Just some differences in the jetting and air bleed sizes for them and the booster type being used and the metering blocks may or may not have the changeable restrictor options. The main body on those HR 580 with a 1 11/16 base plate would make it a 650 cfm carb and that is what quick fuel uses on there HR 680 and the only difference is the base plate bore size and different size jetting and slight difference in air bleed size but nothing more then that.

The brawler would be nicer for the price wise but I don't know if the blocks are a newer design like the crap billet ones mine came with or not or if there still using the better old quick fuel cast design blocks which even if they had pressed in idle feed restrictors and just a drilled hole for the power valve channel restrictor they can be tapped for brass allen cup screws if you want to make them changeable.

The HR series carbs I would hope still come with the changeable restrictor options. So the brawler carb would be good for the price since it already has a secondary metering block and would save you cost there and its a four corner idle setup and with that comp cam 270 H it would be really close out of the box and you might need to change out the jetting on the rear up a few more sizes to about a 74 from the factory 70 which would be kind of to lean in my book.

My 600 holley carbs and also 600 or 650 quick fuel carbs I have used for my 350 builds over the years and similar to your 327 minus the cubic inches difference I have had mine jetted most with 65 to 68 primary and around 73 to 74 secondary on the jetting wise and its been really good with that setup and also it depends on the power valve channel restrictor size as well and the main air bleed size that will also make you need to go up or down a hair on the secondary jetting.

Normally the rule of thumb is about 6 to 10 size difference on the jetting from front to rear. Many factors can determine that such as engine build and the cubic inch size and also the intake manifold being used along with the size of the cylinder heads and how much flow your engine can take in etc and camshaft size.

Mine was setup with a .046 power valve channel restrictor size with my jetting and it gave me great results and that was with a cam with around that same size except mine was a hydraulic roller. I currently run a 268/272 220/[email protected] 510/510 lift 114 lsa hydraulic roller in my dart shp 377 small block and I run my carb setup like I mentiond above and it runs like a charm and I get 19 mpg with my 96 s10 and a turbo 350 and 3.42 rear gears.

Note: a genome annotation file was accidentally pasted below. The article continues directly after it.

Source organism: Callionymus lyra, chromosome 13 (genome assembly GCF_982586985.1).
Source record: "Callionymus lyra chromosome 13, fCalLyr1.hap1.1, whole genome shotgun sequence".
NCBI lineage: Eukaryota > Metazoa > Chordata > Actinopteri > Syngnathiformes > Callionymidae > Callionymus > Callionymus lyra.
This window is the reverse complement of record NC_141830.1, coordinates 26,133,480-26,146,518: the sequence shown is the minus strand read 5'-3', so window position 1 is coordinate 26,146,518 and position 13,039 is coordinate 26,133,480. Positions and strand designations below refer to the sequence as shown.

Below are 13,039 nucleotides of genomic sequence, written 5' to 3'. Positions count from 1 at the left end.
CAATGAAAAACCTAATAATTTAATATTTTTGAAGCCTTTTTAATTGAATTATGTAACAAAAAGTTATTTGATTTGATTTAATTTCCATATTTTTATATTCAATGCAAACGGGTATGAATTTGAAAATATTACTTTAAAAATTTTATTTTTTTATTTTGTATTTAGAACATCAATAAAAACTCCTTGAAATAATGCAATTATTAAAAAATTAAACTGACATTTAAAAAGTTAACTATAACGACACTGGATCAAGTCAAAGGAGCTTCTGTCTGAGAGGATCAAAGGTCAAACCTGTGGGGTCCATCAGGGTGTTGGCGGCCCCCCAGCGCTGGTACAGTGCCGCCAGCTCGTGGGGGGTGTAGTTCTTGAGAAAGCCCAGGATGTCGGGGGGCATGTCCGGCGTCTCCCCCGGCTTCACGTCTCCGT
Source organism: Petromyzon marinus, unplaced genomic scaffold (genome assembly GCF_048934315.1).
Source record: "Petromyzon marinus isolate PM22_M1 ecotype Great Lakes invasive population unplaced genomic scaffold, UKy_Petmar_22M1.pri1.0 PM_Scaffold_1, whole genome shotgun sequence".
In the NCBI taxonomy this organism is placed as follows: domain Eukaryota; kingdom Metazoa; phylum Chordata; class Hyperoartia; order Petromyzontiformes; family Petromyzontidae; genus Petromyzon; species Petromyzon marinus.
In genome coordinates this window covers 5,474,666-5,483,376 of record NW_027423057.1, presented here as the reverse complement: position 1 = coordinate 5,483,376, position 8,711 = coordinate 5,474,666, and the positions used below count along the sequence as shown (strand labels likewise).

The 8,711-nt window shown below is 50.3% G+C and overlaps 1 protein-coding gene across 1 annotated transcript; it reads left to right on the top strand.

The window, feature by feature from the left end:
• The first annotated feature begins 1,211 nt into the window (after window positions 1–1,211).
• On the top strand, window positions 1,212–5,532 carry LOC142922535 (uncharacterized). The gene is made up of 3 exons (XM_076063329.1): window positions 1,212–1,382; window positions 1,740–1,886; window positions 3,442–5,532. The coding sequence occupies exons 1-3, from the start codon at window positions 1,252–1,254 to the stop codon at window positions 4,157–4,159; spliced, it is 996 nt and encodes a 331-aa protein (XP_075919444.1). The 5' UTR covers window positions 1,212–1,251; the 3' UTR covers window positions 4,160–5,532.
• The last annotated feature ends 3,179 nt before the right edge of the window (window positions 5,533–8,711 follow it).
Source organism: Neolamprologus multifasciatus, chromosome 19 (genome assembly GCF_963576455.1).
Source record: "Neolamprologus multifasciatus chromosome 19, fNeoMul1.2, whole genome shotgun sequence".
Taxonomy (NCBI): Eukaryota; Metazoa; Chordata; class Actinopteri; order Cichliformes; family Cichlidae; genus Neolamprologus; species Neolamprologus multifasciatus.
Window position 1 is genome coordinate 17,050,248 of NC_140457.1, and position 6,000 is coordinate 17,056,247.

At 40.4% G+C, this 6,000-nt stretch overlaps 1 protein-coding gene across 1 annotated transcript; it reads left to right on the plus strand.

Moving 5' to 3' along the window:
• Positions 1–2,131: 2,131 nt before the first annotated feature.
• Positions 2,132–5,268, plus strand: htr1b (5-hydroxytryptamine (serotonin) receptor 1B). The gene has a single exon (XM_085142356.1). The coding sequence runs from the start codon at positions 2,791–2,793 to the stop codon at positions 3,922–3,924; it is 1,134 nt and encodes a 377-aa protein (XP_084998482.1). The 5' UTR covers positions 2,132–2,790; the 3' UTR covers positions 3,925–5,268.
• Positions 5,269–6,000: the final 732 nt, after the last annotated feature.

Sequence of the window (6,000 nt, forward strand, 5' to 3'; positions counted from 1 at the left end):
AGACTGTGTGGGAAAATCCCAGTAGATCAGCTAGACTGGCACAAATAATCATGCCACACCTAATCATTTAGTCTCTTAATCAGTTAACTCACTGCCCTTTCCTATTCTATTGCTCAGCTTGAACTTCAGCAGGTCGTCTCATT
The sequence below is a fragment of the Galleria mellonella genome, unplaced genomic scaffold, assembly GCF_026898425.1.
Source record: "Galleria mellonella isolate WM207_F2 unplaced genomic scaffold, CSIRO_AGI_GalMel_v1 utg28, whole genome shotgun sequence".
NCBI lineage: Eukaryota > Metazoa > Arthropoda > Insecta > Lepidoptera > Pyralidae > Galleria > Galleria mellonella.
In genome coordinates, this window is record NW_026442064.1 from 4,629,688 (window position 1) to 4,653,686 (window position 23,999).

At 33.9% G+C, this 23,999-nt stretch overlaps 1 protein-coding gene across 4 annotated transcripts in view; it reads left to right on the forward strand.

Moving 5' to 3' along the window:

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Discussion Starter · #13 ·
Eric, thank you big time. I feel good I was looking at good choices. The Holley rebuilds will be my first choice. I did not know they were selling rebuilt units at such a big price break. I was under the impression (I don’t know why) that Holley just rebuilt customer owned carbs. My old 3810 zinc alloy carb has seen better days. I’ve straightened and surfaced flat and rebushed the throttle shafts and it will be still a “leaker” again. I runs great, but who needs the leaks. I just don’t want more disappointment redoing it again and have the same results a month or so later. My thought is the zinc is not stable any more. The “modern“ aluminum Holley’s I’ve used lately don’t disappoint me with leaks.
 

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Yeah 57nomad the aluminum carburetors seem to be better and I bought some brand new zinc bodies from Holley and believe it or not they were not flat enough on the surface of the primary side and leaked and I had to sand and grind them down just to get a flat enough surface for the primary metering block to seal around the power valve area. When I get any new carburetor I always check for warpage and machining surface flatness with a feeler gauge to save my self a headache etc before even bolting it on. The aluminum main body of the holley or quick fuel carbs have been .002 or less as to a lot of the zinc castings have at least a .006 or more towards the center area.